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Why Is My Credit Standing Important To My Credit Card Search?

Growing up, the number that most influences your life — that governs what classes you take, whether you go to that party, which colleges you're accepted to, perhaps even why you get your first job — is your GPA.

Soon after graduation though, GPA loses its sway and is packed away in a basement box with your transcript and old textbooks.

In its place, a new number rises to the position of big influencer — this time for the remainder of your life.

Enter your credit score.

Your credit score is not something to ignore.

It will impact your ability to get a car, home, killer credit card — perhaps even who's willing to date you.

Yet, according to a survey by the Federation for Credit Counseling, over 60% of people don't review their credit report, while 55% don't even know their score.

Worse, according to a study by the Federal Trade Commission, one in five American consumers — about 40 million people — has an error on their credit report.

These errors can easily hurt your score, indicate your identity is compromised, sink your savings, leave you in credit card debt, and limit your future lifestyle choices, like the mortgage or loan you need for your family's next dream house or car.

The point is, there's no reason you should take your credit score any less seriously than you took your GPA.

In fact, you probably should take it more seriously considering it will be with you for the rest of your life!

If you're thinking about getting a new credit card, before you dive in, it's important to have a solid foundation of knowledge about why your credit standing is important to your credit card search.

Here's everything you need to know about why your credit standing is important to your credit search

1. Behind the Scenes of Your Credit Score

The guide behind the shiny new credit card that's under the spotlight is the credit score backstage.

Credit card issuers will use your credit score to determine the type of card you'll be approved for.

You'll use it to get a mortgage or loan in the future.

What's your credit score

To take advantage of your score, we'll take you through the ins-and-outs of what it is and how it works.

Your score is the primary data point for credit card companies.

Your credit score collects and calculates data on how you've managed past debt to predict your likelihood of repaying a future credit line — like a loan or credit card.

The higher your score the better you look to potential creditors.

Everyone starts with no credit and overtime more than likely builds a credit history, whether they mean to or not.

The higher your score, the less of a credit risk you are, which translates in real terms to more options and betters interest rates and fees when applying for loans, insurance, and credit cards.

The credit bureaus mix the formulas behind your score.

There are three major credit bureaus that calculate and track your credit score — Equifax, TransUnion, and Experian.

Each offers its own unique credit score as well as a standardized FICO score to hundreds of millions of consumers worldwide.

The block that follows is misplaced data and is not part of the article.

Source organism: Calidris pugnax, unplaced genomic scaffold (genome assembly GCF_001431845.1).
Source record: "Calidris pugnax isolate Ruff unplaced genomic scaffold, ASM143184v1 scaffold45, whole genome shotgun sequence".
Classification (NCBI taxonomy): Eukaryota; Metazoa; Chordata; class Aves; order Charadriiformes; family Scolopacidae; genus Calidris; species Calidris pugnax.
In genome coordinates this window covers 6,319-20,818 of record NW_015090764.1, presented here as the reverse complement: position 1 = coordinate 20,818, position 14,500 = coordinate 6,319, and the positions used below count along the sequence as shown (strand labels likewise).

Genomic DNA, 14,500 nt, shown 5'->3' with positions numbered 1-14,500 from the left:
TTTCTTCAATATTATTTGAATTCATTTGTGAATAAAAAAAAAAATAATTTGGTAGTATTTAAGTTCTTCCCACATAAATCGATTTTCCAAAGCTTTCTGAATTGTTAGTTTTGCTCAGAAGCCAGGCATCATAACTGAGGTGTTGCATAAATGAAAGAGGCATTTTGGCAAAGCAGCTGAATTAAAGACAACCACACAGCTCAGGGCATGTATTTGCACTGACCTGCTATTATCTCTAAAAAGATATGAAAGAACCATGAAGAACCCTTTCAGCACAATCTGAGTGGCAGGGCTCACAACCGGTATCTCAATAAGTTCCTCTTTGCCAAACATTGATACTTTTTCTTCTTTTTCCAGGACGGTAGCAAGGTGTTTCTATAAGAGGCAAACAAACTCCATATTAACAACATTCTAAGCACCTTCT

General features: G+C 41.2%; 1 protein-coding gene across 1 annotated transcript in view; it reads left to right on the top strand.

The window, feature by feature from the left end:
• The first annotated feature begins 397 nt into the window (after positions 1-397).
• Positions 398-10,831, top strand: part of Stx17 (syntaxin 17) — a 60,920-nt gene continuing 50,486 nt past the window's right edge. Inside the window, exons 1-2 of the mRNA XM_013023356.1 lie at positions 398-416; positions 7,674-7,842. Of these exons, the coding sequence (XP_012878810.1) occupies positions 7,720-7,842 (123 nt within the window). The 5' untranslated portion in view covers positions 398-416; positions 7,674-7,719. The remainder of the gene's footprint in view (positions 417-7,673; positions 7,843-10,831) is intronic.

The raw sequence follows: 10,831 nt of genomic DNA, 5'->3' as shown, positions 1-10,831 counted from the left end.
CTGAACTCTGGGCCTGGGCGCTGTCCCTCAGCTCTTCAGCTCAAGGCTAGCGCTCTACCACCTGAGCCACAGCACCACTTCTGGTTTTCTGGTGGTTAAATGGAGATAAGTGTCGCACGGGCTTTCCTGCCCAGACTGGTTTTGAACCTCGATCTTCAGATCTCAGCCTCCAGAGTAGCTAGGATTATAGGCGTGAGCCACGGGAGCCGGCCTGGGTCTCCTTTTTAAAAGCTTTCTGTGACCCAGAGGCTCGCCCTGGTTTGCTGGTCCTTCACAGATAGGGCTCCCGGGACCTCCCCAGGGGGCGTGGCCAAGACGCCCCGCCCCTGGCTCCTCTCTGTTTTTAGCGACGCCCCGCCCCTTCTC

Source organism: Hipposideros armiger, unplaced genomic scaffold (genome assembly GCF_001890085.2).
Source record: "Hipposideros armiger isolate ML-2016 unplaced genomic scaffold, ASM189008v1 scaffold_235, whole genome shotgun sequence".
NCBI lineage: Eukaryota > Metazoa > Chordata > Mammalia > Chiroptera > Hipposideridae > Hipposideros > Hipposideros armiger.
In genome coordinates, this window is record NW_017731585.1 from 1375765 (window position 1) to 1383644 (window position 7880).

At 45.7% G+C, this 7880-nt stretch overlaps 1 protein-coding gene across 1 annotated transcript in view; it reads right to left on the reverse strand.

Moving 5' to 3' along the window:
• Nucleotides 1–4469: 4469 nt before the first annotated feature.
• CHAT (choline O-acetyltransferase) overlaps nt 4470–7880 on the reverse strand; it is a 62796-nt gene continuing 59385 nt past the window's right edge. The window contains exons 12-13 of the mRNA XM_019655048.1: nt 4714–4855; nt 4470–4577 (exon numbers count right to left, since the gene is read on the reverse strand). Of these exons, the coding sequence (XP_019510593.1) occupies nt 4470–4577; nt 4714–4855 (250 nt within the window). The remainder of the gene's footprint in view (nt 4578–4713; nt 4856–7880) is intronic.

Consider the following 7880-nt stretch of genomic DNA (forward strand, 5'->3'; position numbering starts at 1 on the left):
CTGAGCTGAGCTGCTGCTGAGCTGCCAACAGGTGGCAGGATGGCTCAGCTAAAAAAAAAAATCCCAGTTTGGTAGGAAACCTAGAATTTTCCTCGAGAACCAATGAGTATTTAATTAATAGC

Unless you're a number wiz, you really only need to pay attention to your FICO score, since the majority of lenders will only look at that number when considering you for a credit line.

Score criteria are calculated into five important parts.

As we noted, from worst to best, a FICO score ranges 300-850.

The recipe used to cook and calculate your unique three-digit FICO score has five standardized criteria.

To boost your score into the "excellent" seven range, the first step is understanding FICO's formula:

Payment history is the most important part (35%).

Do you pay your bills on time? If so, great!

This the most important part of your score.

Late payments over 30, 60, or 90 days can show up on your credit report and stay there for years.

Worse, if you don't pay up, your card issuer will likely send your bill to a collections agency, which will hound you for your overdue bill and even work to repossess any assets you might have — say a car or home — hurting your score and pocket even further.

Amounts owed is the balance you shouldn't keep (30%).

How much of your credit limit are you using?

All of it?

Even half?

You might not be aware you're likely hurting your credit score.

Credit utilization — or the percentage of available credit you're using — is perhaps the least known and second biggest factor influencing your score.

Nathan Crabtree, writing for Loan Lab, says that "[a]s a rule of thumb, your credit utilization shouldn't exceed 30% of your available limit. It's also a good idea to keep individual card balances below that same 30% threshold."

Practically, that means if your credit limit is $1,000 you shouldn't be spending more than $300.

Length of credit history will always be on the up-and-up (15%).

When did you start building credit?

Consumers who have managed credit successfully over a long period of time — by paying their bills on time and keeping their credit utilization under 30% — are considered a safer risk to issuers.

On the other hand, someone with little to no credit experience is more of an X factor.

Still, a long credit history is only good if it's not riddled with late payments and overdue fees.

One thing to remember is that debit cards have nothing to do with your credit because they're strictly tied to your checking or savings account.

Credit mix means you should consider a loan (10%).

What kinds of credit do you have?

Types of credit include secured loans, like car loans and mortgages, and unsecured loans like personal loans, credit cards, and student loans.

Mortgage debt in the U.S.

Lenders consider having a variety of credit better than only having one or two types.